Futureproofing Factory Design Through Simulation Software

By Joel Davies -

A range of external and internal challenges are facing organisations in the manufacturing sector, from the need to keep pace with emerging technologies to the obstacles presented by the Covid-19 pandemic and Brexit. Visual Components, a developer of 3D simulation software for the manufacturing industry, worked with research house OnePoll to gather the opinions of professionals in the industry and ascertain the current trends. 100 UK decision-makers in the manufacturing sector were asked 20 questions on topics covering areas such as cost, sustainability and supporting technologies in manufacturing.


Manufacturing and production sites are searching for ways to drive efficiencies, reduce costs and enhance their sustainability credentials in the light of challenges presented by the pandemic, the development of Industry 4.0 and the new world of data. Organisations are however making costly mistakes, such as the element of risk when trialling new production processes while balancing this with the need to remain sustainable in both materials and energy use.

Manufacturers can benefit from the trial-and-error style approach made possible by simulation software but have previously found them too difficult and complex to work with. To truly perfect the production of the future, manufacturers require ease-of-use and realistic movements to visualise how an action would be performed, while being able to facilitate automation. This research will discuss the hurdles in shifting to smarter i4.0 factories and gather the thoughts of professionals on the costs involved in manufacturing, their organisation’s position on sustainability and attitudes towards supporting technologies such as simulation software.

Millions are spent on correcting avoidable manufacturing mistakes

Keeping costs to a minimum is critical for any business, not least in the manufacturing sector, where investment in machinery and supporting technology can be an expensive venture. This has been made evident by the findings which reveal that the cost of building a new manufacturing site equates to between £1001-£2000 per m² for 41% of respondents for the upgrading of an existing site. For building a new manufacturing site, this is even higher, with 44% of respondents citing a cost of between £2001-£3000 per m².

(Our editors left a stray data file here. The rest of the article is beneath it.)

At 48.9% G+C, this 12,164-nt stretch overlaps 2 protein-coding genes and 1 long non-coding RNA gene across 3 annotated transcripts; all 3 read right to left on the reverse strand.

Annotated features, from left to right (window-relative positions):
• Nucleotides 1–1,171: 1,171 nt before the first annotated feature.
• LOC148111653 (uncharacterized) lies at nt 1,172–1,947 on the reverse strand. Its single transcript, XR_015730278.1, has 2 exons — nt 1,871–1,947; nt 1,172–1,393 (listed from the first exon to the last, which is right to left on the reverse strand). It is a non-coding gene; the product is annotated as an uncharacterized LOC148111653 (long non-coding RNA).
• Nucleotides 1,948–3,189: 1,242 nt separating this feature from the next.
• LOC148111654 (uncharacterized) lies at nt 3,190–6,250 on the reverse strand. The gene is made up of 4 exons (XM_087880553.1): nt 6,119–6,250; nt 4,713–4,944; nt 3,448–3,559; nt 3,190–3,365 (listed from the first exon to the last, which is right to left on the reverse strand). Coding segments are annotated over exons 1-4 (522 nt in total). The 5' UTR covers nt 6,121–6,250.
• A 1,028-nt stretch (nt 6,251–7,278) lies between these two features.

When it came to the biggest challenge to building a new manufacturing site, cost restrictions/cost-benefit analysis was identified as the most commonly identified issue (14%). This makes it even more crucial for mistakes to be avoided in the manufacturing process to ensure that costs don’t spiral out of control and potentially cripple the organisation’s operations.

The results of Visual Components’ study also found that mistakes made in the upgrading or building of a new manufacturing site averaged a staggering £2.5m. When it came to general mistakes and/or associated downtime, the average cost to organisations totalled almost £98,000, with 2% even citing incursions of over £1 million. Almost all of the organisations surveyed (97%) also admitted to making at least one mistake when implementing automation or robotics. These figures reveal the true scale and potentially catastrophic impact of errors made in the manufacturing space.

The frustration among manufacturers is that these errors could have been avoided with greater scrutiny employed at the design stage, with the acknowledgement by 59% of respondents that potential faults could have been bypassed by being able to adopt a trial-and-error approach. This telling statistic reveals the potential for supporting technologies to help organisations to save significant sums of money via avoidance of errors.

Mistakes are often compounded by further difficulty with the revelation that 30% of respondents identify that mistakes made in implementing robotics or automation were due to focussing on the wrong area or process. With the actual bottleneck elsewhere, being able to have visibility of where issues lie is clearly a concern among manufacturers. External factors are making such errors more keenly felt, with cost pressures associated with Brexit, Covid-19 and the inability to secure funding for 15% of those looking to build a new manufacturing site and 17% of those planning to upgrade an existing one.

Prioritising cost reduction is also not just important for short-term stability, but also an enabler to building or redesigning the factories of the future. These factories will play a key role in the materialisation of i4.0, defined by the focus on digitising processes, getting the most from new production technologies, and managing energy and materials in a circular way. When asked about the most important technology or solution to help facilitate this, 19% of respondents identified cost management as the top priority. 34% also identified the need to increase production capacity, and as a result reduce costs, as the biggest driver to building a new site or upgrading an existing one.

Despite a willingness to prioritise sustainability, manufacturers are falling behind in current practices

A look at the survey results reveals that sustainability is high on the agenda for manufacturers, with more than a quarter (26%) citing it as the main driver for building new premises or upgrading an existing facility. With this question, 24% also cited the need to remain compliant with regulations.